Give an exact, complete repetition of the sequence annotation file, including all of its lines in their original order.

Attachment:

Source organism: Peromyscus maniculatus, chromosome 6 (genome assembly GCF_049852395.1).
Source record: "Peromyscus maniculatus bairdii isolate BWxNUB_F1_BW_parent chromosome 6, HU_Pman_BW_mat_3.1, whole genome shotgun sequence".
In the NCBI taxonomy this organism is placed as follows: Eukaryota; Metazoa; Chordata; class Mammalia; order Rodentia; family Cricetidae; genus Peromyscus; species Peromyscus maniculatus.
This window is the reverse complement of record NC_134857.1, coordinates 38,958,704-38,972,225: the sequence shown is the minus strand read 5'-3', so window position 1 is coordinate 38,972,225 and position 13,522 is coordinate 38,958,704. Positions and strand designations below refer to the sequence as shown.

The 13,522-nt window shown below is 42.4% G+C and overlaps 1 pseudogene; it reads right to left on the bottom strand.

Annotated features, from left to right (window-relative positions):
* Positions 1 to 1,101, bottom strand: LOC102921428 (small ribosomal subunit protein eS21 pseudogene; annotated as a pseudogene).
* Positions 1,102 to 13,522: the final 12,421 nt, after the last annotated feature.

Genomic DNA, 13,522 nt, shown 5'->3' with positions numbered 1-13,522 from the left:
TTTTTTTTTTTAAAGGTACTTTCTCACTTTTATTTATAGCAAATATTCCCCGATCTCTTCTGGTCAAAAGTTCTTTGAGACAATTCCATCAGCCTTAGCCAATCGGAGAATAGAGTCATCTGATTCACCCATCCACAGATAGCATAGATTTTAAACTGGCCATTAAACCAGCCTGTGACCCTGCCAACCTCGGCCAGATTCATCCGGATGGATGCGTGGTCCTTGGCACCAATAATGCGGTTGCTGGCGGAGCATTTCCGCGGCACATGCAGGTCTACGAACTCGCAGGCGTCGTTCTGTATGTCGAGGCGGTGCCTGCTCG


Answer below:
Source organism: Peromyscus maniculatus, chromosome 6 (genome assembly GCF_049852395.1).
Source record: "Peromyscus maniculatus bairdii isolate BWxNUB_F1_BW_parent chromosome 6, HU_Pman_BW_mat_3.1, whole genome shotgun sequence".
In the NCBI taxonomy this organism is placed as follows: Eukaryota; Metazoa; Chordata; class Mammalia; order Rodentia; family Cricetidae; genus Peromyscus; species Peromyscus maniculatus.
This window is the reverse complement of record NC_134857.1, coordinates 38,958,704-38,972,225: the sequence shown is the minus strand read 5'-3', so window position 1 is coordinate 38,972,225 and position 13,522 is coordinate 38,958,704. Positions and strand designations below refer to the sequence as shown.

The 13,522-nt window shown below is 42.4% G+C and overlaps 1 pseudogene; it reads right to left on the bottom strand.

Annotated features, from left to right (window-relative positions):
* Positions 1 to 1,101, bottom strand: LOC102921428 (small ribosomal subunit protein eS21 pseudogene; annotated as a pseudogene).
* Positions 1,102 to 13,522: the final 12,421 nt, after the last annotated feature.

Genomic DNA, 13,522 nt, shown 5'->3' with positions numbered 1-13,522 from the left:
TTTTTTTTTTTAAAGGTACTTTCTCACTTTTATTTATAGCAAATATTCCCCGATCTCTTCTGGTCAAAAGTTCTTTGAGACAATTCCATCAGCCTTAGCCAATCGGAGAATAGAGTCATCTGATTCACCCATCCACAGATAGCATAGATTTTAAACTGGCCATTAAACCAGCCTGTGACCCTGCCAACCTCGGCCAGATTCATCCGGATGGATGCGTGGTCCTTGGCACCAATAATGCGGTTGCTGGCGGAGCATTTCCGCGGCACATGCAGGTCTACGAACTCGCAGGCGTCGTTCTGTATGTCGAGGCGGTGCCTGCTCG